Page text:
OXFORD, UK — The number of normal-weight children who are dieting has almost tripled in the last two decades, according to new research.
Put simply, Oxford University researchers say that healthy children shed the pounds because they are already dissatisfied with their bodies in primary school. The study finds that attempts to lose weight outpace increases in obesity gain for all adolescents.
“There was also a significant increase in the reported prevalence of eating disorders,” the researchers write in the journal Archives of childhood illnesses.
“While no causal relationship has been established, the focus on childhood obesity among policymakers and public health activists, the frequency and tone of media coverage, and the rise of a social media culture promoting the ‘thin ideal’ have potential to increase weight dissatisfaction among non-obese children and adolescents.”
The Oxford University team analyzed 34,235 eight- to 17-year-olds who took part in the annual England Health Survey from 1997 to 2016. They found that the proportion of healthy weight teenagers trying to shed the pounds increased from about one in 20 to almost one in seven.
“In England in 2015/16, approximately one in five children aged 8-12 and one in three children aged 13-17 reported attempting to lose weight, including some children of a healthy weight,” the study authors write .
Which children are more likely to diet?
Losing weight in children across the weight spectrum has skyrocketed. The prevalence was higher in older children and girls. The trend outpaced the increase in obesity gains during the period and the provision of services to meet demand.
“The prevalence of weight loss attempts has increased in all age BMI z-score categories over the past decade, particularly among boys, older children, children of Asian descent, or children from lower-income families compared to their peers,” the team said Corresponding author Dr. Aryati Ahmad Notes.
“Overall, being overweight or obese, and being female, from a minority ethnic group, or from a low-income household significantly predicted weight-loss attempts in this population.”
Researchers add that one in three children in the UK is now overweight or obese, according to the BMI Z-score, which measures children who are still growing.
“The rise in childhood obesity in recent years has coincided with an increase in self-reported weight loss attempts, particularly in subgroups of the population with a lower baseline prevalence of weight loss attempts. However, this includes an increase in children of healthy weight, suggesting a parallel increase in inappropriate weight problems,” the team continues.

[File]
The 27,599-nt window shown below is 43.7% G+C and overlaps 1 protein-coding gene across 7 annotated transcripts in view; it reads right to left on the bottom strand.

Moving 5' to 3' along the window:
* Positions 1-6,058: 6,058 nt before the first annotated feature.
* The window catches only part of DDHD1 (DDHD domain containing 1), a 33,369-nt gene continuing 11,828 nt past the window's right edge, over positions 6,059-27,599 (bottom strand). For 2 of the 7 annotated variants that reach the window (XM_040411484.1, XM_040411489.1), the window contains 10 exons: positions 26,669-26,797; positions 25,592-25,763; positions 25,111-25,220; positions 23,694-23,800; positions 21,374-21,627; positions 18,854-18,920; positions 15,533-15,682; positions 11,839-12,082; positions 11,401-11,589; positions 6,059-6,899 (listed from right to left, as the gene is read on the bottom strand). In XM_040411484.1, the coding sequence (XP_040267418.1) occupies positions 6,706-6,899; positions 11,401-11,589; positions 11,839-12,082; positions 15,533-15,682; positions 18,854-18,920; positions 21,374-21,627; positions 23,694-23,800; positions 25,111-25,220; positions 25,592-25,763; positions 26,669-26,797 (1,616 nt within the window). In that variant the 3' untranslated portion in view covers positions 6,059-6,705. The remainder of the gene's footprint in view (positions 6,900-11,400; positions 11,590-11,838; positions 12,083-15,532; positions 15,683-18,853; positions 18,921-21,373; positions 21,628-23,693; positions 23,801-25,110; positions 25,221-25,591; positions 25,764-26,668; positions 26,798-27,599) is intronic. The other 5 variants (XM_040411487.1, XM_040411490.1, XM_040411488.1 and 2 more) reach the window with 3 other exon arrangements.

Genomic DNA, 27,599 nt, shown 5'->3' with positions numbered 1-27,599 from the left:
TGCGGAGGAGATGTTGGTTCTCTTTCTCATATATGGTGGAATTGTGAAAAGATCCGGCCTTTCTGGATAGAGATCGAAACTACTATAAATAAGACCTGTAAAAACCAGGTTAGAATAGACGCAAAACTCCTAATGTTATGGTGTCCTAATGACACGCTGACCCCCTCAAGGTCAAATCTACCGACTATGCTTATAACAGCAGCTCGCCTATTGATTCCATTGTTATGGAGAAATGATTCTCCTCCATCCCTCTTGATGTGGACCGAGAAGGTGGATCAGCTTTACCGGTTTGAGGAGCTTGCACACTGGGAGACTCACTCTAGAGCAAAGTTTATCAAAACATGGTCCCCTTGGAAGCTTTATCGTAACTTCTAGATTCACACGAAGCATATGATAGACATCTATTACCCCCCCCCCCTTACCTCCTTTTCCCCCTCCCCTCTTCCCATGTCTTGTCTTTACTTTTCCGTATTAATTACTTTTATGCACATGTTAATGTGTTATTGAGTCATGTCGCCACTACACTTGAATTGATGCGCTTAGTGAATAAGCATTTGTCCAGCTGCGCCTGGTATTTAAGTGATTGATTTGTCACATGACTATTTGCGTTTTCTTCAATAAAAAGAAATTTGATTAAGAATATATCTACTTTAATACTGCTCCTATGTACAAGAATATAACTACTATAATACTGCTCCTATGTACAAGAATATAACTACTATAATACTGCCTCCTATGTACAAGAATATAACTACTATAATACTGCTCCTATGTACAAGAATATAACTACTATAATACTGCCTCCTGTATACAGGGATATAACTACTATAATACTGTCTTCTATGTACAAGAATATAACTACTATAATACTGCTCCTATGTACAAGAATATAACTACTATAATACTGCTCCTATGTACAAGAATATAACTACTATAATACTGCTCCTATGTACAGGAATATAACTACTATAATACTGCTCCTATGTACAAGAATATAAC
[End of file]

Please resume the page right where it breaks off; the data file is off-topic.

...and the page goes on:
Although childhood obesity has become a government health priority, there is relatively little information on how many children participate in weight management programs or are trying to lose weight. The survey reported on the social and demographic characteristics that may be associated with weight loss attempts, including age, gender, ethnicity, and household income.
Rates of overweight children dieting are skyrocketing
Trained nurses measured height and weight during a home visit. Analysis of responses showed a significant increase over time in the overall proportion of children attempting to lose weight—from about one in five (21.5%) in 1997–98 to more than one in four (26, 5%) in 2015-16.
They increased in all weight classes between 1997-98 and 2015-16, exceeding the proportion of overweight or obese children. The proportion of those willing to lose weight rose from nine percent to over 39 percent among the overweight and from only 33 percent to almost 63 percent among the overweight.
It also rose from more than five percent to almost 14 percent in the same period. The 2011-12 survey year was the first to find evidence of a significant proportion of healthy-weight children reporting weight loss attempts, up from zero the previous year to just over 15 percent.
Healthy kids choosing to diet ‘raise concerns’
According to the team, this happened to be the start of individual weight feedback to parents or caregivers as part of the National Child Measurement Program. The number of children and young people diagnosed with eating disorders in the UK rose sharply during the pandemic – with some patients as young as six.
“The increasing efforts to lose weight among children who were overweight or obese may indicate some success in communicating the importance of weight control to this group,” the researchers conclude.
“It is worrying that the increase has not been matched by an increase in the provision of weight management services in England, creating a risk of unsupervised and potentially inappropriate weight control behaviour. Meanwhile, the increase in weight loss attempts among children of a healthy weight is a cause for concern and suggests that more attention is needed to properly target weight management messages.”
“More research is needed to understand the reasons for weight loss attempts in young people at a healthy weight and to reduce their occurrence. Actions to tackle obesity among young people need to be sensitive to reduce the risk of promoting inappropriate weight control practices.”
Mark Waghorn, author for the South West News Service, contributed to this report.